Misguided Oregon protesters ‘constitutional’ in name only

A member of the group occupying the Malheur National Wildlife Refuge headquarters wears a camouflage jacket with a patch on his shoulder Monday near Burns, Ore.
A member of the group occupying the Malheur National Wildlife Refuge headquarters wears a camouflage jacket with a patch on his shoulder Monday near Burns, Ore. AP

It’s not a stretch to conclude that some Harney County, Ore., residents and law enforcement have been annoyed and inconvenienced by the armed protesters who moved in to the Malheur National Wildlife Refuge over the weekend.

I hope this soon ends peacefully for all involved. When and if it does, I’m going to be left with a sorry opinion of the so-called Citizens For Constitutional Freedom, because all they have done since showing up in Southeast Oregon is to close a wildlife sanctuary, co-opt one of our sacred documents and make a mockery of some of its principles.

Coming all this way brandishing Second Amendment guns and getting behind First Amendment podiums to make anti-government ultimatums has not won over anybody in the undecided camp.

If the goal has been to point out the injustices or overbearing nature of federal land managers, any teachable moment has been lost with the intimidating tactics this group has put on display. I don’t think of them when considering the preamble to our Constitution:

“We the People of the United States, in Order to form a more perfect Union, establish Justice, insure domestic Tranquility, provide for the common defence, promote the general Welfare, and secure the Blessings of Liberty to ourselves and our Posterity, do ordain and establish this Constitution for the United States of America.”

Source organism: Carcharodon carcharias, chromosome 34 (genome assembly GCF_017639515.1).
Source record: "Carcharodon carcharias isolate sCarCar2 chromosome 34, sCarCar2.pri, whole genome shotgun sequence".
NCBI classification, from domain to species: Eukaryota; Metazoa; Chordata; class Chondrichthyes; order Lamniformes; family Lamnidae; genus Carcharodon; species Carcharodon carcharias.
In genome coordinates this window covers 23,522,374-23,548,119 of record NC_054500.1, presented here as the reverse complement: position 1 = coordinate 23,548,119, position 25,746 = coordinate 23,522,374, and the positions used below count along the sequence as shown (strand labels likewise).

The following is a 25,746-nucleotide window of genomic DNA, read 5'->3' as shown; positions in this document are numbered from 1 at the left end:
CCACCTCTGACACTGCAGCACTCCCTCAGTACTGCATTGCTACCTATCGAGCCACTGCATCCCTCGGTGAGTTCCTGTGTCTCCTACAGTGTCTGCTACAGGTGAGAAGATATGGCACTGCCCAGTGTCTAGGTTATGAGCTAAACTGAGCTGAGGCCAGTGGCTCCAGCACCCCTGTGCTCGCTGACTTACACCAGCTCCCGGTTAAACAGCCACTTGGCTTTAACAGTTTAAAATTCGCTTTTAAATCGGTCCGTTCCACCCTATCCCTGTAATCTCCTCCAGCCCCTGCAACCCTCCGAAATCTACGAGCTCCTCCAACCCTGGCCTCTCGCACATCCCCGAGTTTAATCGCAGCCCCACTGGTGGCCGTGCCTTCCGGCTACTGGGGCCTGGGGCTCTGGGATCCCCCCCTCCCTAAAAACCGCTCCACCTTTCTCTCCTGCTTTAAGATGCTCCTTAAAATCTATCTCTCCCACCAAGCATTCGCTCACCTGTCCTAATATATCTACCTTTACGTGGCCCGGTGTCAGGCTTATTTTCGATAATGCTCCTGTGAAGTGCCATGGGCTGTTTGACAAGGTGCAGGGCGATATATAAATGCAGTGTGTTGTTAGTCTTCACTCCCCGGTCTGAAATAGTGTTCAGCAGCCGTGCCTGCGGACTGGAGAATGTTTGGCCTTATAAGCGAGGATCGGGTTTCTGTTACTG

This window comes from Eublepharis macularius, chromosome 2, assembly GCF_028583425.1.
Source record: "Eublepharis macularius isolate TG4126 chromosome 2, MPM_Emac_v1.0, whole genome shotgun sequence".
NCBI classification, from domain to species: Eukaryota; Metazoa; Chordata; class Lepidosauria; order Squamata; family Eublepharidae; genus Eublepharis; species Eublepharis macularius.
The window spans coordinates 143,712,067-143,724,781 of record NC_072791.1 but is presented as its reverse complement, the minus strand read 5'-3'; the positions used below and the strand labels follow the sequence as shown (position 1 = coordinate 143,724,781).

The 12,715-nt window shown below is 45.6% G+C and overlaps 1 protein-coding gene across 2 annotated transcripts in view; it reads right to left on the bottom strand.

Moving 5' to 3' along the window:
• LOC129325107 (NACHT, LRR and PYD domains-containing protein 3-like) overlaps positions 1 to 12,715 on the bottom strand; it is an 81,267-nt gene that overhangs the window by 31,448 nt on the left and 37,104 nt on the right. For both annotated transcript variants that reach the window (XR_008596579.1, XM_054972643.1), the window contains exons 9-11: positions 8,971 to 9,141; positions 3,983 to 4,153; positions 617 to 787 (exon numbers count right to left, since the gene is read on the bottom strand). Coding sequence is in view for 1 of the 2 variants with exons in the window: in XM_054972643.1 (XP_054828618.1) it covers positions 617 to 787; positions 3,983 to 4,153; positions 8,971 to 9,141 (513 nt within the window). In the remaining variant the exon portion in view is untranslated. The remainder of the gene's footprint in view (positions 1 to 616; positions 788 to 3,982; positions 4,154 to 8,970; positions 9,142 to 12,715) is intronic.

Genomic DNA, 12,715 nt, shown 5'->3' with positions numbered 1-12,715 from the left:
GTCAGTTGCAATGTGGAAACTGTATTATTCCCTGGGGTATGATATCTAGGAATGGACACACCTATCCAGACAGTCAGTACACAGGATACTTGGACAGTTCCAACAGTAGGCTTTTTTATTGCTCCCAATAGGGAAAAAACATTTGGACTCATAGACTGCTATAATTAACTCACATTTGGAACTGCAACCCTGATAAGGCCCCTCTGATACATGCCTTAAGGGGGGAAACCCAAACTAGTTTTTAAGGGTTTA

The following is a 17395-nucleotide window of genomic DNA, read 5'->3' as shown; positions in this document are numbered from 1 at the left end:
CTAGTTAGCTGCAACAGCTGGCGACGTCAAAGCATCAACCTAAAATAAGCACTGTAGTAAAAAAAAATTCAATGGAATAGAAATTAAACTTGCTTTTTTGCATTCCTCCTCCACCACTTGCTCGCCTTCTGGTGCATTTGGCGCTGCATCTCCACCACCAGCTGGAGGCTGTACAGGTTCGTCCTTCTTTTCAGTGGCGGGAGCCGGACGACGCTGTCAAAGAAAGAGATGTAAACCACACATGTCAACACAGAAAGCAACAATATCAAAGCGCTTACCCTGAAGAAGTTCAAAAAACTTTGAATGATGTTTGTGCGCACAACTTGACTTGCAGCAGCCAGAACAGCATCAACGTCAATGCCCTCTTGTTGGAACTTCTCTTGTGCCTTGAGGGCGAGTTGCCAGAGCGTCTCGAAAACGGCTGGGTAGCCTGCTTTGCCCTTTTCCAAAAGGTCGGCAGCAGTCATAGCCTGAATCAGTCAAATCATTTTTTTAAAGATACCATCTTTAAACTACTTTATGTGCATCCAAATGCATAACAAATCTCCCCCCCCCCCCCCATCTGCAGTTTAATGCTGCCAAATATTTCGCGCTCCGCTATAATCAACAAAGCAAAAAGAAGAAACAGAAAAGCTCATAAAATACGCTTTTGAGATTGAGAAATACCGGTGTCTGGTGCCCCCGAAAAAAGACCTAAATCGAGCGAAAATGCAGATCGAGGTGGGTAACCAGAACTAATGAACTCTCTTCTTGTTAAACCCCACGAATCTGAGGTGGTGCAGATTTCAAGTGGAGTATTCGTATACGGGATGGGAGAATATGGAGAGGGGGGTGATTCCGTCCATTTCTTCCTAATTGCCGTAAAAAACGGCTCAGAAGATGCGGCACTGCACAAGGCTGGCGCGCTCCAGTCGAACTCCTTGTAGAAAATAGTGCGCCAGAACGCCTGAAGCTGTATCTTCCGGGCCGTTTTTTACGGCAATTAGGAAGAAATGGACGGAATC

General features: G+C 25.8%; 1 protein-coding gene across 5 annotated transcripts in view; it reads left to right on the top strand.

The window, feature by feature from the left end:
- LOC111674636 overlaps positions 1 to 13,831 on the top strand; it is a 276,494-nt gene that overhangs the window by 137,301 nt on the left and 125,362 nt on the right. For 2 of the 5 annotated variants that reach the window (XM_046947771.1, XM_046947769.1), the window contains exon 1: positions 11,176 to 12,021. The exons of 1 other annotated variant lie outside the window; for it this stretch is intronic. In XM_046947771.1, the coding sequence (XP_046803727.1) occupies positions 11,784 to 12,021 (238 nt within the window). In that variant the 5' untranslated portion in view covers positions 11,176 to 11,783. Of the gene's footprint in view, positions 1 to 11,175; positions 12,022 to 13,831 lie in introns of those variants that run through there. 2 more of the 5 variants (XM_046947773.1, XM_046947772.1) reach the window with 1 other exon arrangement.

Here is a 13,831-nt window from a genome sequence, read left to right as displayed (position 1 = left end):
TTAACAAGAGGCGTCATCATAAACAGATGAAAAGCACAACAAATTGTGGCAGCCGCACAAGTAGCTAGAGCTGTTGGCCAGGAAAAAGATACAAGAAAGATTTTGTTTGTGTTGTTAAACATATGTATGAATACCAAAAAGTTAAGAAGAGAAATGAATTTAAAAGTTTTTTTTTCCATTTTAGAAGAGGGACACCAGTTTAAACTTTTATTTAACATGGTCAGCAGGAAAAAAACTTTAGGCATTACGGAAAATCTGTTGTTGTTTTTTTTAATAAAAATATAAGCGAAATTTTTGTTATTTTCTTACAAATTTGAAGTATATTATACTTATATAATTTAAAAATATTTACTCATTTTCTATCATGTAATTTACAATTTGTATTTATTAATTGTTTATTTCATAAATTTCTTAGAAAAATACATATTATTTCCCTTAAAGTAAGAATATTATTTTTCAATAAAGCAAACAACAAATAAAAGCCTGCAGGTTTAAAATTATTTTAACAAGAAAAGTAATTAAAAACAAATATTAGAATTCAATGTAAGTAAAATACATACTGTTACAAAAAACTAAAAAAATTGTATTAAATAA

If they are all about constitutional freedom, they can’t cherry-pick through the articles, sections and amendments and take matters into their own hands.

We elect people to represent us. We don’t force ourselves on a community, move in on a federal building and start making threats. Fortunate for this group that our commissioned militia and our levels of law enforcement are exercising restraint at the moment.

My take on the Constitution is that the people we elect to the legislative and executive branches are in charge of appointing the overseers of our resources. It is spelled out in Article 1, Section 8: “ ... To make rules for the government and regulation of the land ... ” There are ample opportunities in our system to redress the grievances of the citizenry.

Though it is true that in other nations the impatient are sometimes successful in making demands and, by force, getting what they want, when they want it, that’s not how most of us roll, and we don’t condone it.

As we have learned over and over in our history, progress on a better union is sometimes frustrated by these people we elect. The tenacious efforts of the long-suffering have overcome mighty and reoccurring injustices.

It just so happens that this is an election year, a time when citizens for constitutional freedom could campaign for those who will fight for their ideas and issues, and then exercise their right to vote. Things can and do change after elections.

The occupiers should take a clue from the tundra swans who visit in late fall and early winter at the refuge. They gather in the various ponds and their voices carry long distances. Though some stay, others know when it is time to move on.